Ice climbing is a favorite past time of the ABAK team.

This unique sport combines some elements of rock climbing with glaciers and ice formations. By learning ice climbing you can traverse a glacial environment and get to ice features no one else can see or access. And it isn’t very hard! Yes you need to be in good shape, but anyone can learn and try basic ice climbing.

Want to explore the most area of the Mendenhall Glacier? Join us for the Glacier Blue Trek & Climb! The longest glacier day tour in Juneau!

Learn ice climbing, access remote features of the ice, and find those areas of the ice no one else gets to see!

Below is an overview of the ice climbing gear we have chosen to use both personally and professionally. Please note: this is one opinion and we are not endorsed or paid for any promotion of one brand or another. All gear should be assessed by the user and the most important factor is you are comfortable with the gear you bring into the field. 

Written by Glacier Guide Manager Elliott Sofhauser

Boots  – When selecting mountaineering boots for organizational use many companies choose a plastic double boot with toe and heel welts for fully automatic crampons. These boots can be great for climbing, but approaches become more than a chore. Many first time users find their ability to enjoy themselves hampered by the uncomfortable experience of heavy, ill fitted and rigid plastic boots. Plastic boots are often chosen due to their price point. They do everything just good enough and outfitters can purchase a decent inventory within organizational budget constraints. The mission I took upon myself was to find a boot that will improve on the novice ice climbing experience without the constraints and limitations of a plastic boot.

Enter the Zodiac Tech GTX by Scarpa. Weight is comparable to a sturdy pair of hiking boots. During the extensive field testing I felt more free than I have ever felt wearing a pair of mountaineering boots. Long approaches? No problem. Shin bang from hard plastic edges? No longer an issue. Feet warm and dry? The Zodiac insulates reasonably well for a 3-season boot (the boot is not actually insulated). I do not recommend wearing this boot when the temps drop below 20 degrees Fahrenheit. The Zodiac exceeds my expectations since we rarely see temperatures below 40 during our operating season.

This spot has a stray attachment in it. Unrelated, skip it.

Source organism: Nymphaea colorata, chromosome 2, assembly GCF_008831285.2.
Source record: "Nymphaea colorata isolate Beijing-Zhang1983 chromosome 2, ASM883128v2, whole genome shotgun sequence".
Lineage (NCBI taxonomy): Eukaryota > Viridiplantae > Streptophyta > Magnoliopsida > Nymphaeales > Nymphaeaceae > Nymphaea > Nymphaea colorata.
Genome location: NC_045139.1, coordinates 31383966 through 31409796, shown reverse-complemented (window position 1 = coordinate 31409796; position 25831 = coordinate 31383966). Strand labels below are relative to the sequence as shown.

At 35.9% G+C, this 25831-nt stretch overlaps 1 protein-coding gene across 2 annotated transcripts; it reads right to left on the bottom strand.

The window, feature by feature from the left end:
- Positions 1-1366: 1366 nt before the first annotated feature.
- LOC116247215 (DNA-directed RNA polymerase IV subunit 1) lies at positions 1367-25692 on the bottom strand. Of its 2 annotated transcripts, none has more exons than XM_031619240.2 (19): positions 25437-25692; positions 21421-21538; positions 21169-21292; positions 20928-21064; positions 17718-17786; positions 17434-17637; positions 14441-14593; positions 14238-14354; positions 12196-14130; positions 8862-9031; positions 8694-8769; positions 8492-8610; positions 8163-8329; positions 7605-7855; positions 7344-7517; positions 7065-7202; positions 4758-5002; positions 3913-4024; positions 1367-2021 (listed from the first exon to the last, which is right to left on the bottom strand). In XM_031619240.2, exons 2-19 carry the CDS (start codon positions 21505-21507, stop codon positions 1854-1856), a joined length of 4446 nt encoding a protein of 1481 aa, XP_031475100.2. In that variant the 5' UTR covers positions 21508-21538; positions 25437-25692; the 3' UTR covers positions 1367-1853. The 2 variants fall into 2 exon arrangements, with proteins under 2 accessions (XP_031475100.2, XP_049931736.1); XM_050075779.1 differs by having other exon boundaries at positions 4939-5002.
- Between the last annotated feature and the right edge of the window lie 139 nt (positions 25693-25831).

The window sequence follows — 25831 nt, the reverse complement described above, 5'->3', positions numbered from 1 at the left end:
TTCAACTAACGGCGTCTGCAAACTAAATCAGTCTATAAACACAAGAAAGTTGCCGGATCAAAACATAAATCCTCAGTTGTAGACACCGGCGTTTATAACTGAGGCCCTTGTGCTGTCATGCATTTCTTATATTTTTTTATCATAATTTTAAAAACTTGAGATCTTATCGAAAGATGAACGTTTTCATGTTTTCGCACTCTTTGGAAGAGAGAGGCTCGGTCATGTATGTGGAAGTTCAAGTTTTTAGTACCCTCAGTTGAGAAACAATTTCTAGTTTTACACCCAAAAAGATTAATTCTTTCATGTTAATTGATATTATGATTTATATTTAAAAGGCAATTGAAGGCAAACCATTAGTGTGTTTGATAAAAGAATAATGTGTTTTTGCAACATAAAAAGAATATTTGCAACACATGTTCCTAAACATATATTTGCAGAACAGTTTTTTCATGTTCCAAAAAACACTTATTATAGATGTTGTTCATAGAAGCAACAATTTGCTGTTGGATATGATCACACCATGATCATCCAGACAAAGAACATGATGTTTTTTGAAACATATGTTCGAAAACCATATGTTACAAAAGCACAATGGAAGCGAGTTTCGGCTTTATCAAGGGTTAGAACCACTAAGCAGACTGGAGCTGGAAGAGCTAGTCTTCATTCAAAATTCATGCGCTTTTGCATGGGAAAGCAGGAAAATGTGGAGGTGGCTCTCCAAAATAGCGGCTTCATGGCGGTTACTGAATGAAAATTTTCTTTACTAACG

The Zodiac is a remarkably walkable mountaineering boot. The sole is rigid enough for front pointing, but it also has enough give to allow the user to feel the ground when walking over bare rock or loose gravel. Because the Mendenhall Glacier has been in retreat since the 1700’s the hike out to the ice has gotten longer every year. Currently the hike one way is nearing 4 miles. I had to consider the fact that we spend more time on the approach to the glacier and walking around on the glacier than we do actually climbing.

And finally the climbing. Scarpa is an industry leader in technical climbing footwear. The Zodiac lives up to the Scarpa name; when paired with a solid crampon the boot delivers climbing precision. I have used the Zodiac for several multi-pitch Water Ice 3 climbs and found that it was able to stand up to the test. For glacier travel and top rope climbing I am confident that the Scarpa Zodiac GTX will serve our clients well; most importantly, I found a boot that delivers both comfort on the approach and climbability in the vertical world.

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Zodiac Tech GTX by Scarpa

Crampons – I decided to pair the Zodiac with the semi-automatic Black Diamond Cyborg Crampon to take advantage of the heel welt. The Cyborg secures very tight to the boot allowing one to feel as if the boot and crampon are one unit. In the past I have had issues with crampon slippage when wearing semi-automatic crampons. The shape of the toe box on the Zodiac fits perfectly into the C-clip on the Cyborg providing rock solid confidence for the user.

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Black Diamond Cyborg Crampon

Ice Tools – I also chose to invest in some brand new technical ice climbing tools to take advantage of the recent advancements in outdoor technology. The Viper from Black Diamond and the Quark from Petzl are both strong showings. Both provide the climber with an ergonomic grip and a balanced strike. Both come in at just over one pound per tool making it easy for the novice climber picking up a tool for the first time to climb without fatigue. Black Diamond spinner leashes complete the ensemble so the climber doesn’t have to worry about dropping a sharp ice tool on their belayer.

Elliott using the ice tools in the field.

I’m confident that this gear will deliver the best possible client experience on our Glacier Blue Trek & Climb.

We demand top quality gear for three main reasons:

  1. Unfailing gear allows us to be safer in the hazardous glacier environment.

  2. Quality gear allows us to give the client an authentic experience of technical climbing (clients are using the same gear that ice climbers actually use for challenging ascents).

  3. Light gear allows newer climbers to climb more without fatigue and expend less energy on the approach to the climb.